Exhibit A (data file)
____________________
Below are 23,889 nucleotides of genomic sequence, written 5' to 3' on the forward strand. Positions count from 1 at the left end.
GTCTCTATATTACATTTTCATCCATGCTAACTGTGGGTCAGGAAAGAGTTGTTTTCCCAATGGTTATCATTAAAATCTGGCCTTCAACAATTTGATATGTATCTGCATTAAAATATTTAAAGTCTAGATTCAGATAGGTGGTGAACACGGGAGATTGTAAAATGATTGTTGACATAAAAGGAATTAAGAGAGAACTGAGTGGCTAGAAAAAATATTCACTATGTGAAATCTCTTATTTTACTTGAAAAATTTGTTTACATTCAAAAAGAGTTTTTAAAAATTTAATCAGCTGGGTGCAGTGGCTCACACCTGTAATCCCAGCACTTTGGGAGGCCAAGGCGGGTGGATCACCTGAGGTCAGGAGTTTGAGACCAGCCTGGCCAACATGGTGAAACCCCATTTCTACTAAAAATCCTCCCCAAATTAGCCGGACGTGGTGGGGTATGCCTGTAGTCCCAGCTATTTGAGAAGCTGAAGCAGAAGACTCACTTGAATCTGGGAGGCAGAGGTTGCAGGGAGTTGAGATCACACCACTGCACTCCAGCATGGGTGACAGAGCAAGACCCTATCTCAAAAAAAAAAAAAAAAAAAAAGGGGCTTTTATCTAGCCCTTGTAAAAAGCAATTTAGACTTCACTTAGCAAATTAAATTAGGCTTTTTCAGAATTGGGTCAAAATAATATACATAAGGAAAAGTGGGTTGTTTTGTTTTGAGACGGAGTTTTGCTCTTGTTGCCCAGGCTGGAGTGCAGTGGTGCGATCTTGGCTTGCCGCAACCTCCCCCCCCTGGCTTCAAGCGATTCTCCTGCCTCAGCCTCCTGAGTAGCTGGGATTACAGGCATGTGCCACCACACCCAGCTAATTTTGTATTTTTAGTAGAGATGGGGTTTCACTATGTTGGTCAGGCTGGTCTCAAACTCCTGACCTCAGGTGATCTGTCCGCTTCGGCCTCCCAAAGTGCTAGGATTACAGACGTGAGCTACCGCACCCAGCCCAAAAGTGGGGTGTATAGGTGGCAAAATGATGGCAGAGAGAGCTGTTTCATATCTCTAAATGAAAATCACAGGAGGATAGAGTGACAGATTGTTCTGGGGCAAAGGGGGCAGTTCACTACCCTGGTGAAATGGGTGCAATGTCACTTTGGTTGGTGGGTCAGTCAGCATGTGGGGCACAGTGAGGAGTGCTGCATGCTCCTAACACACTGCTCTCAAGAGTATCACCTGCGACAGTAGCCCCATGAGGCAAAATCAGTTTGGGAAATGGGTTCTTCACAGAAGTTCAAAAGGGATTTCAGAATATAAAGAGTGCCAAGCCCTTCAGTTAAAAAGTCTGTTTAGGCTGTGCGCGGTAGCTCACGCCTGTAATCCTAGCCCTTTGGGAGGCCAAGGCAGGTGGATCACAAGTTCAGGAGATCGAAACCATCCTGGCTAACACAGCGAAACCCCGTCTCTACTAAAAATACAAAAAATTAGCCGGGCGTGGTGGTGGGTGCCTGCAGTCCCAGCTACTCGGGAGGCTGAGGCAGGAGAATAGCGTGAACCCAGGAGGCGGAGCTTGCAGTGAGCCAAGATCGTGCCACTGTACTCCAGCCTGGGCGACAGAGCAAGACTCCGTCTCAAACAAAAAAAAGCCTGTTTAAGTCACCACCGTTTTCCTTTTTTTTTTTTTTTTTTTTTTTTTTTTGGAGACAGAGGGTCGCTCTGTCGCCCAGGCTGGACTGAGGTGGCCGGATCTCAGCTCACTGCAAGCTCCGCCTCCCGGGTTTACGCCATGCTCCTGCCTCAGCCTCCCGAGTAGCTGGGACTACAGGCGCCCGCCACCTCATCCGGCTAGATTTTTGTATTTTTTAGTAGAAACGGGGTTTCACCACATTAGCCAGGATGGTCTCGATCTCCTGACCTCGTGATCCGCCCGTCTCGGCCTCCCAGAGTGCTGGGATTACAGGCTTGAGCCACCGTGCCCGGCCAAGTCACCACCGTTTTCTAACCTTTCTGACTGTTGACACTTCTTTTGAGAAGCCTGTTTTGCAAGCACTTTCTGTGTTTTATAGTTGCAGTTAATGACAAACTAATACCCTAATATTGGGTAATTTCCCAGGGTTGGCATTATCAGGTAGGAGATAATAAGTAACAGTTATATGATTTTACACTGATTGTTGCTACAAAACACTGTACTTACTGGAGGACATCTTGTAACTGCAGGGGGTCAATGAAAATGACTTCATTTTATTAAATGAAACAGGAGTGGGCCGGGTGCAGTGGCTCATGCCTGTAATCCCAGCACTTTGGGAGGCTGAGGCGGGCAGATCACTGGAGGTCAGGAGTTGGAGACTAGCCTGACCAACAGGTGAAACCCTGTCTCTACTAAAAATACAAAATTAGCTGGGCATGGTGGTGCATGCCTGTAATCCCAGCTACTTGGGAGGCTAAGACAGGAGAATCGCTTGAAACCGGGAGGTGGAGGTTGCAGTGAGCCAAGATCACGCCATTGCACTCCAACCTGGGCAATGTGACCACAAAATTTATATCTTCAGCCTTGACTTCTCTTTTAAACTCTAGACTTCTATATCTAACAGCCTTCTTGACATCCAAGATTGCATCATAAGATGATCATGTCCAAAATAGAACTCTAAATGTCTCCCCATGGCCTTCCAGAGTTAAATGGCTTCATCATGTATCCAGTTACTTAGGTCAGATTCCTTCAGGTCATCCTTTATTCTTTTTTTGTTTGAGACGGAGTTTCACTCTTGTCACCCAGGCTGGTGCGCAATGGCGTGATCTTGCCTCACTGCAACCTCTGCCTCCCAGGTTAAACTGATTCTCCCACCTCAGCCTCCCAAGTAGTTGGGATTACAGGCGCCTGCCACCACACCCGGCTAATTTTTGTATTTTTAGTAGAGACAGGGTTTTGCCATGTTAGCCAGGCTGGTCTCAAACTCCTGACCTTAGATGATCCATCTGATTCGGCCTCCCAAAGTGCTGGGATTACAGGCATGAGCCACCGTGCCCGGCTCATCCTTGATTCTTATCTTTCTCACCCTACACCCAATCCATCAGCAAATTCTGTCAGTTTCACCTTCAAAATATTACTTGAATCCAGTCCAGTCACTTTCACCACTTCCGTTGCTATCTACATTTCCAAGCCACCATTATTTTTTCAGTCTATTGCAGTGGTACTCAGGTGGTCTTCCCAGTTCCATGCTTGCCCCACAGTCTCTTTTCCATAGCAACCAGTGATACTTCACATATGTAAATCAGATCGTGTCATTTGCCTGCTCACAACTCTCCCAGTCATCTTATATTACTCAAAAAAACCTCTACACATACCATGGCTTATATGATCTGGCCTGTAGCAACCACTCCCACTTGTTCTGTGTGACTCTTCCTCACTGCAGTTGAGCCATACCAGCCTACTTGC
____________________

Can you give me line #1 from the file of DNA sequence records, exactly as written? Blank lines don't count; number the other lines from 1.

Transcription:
Below are 23,889 nucleotides of genomic sequence, written 5' to 3' on the forward strand. Positions count from 1 at the left end.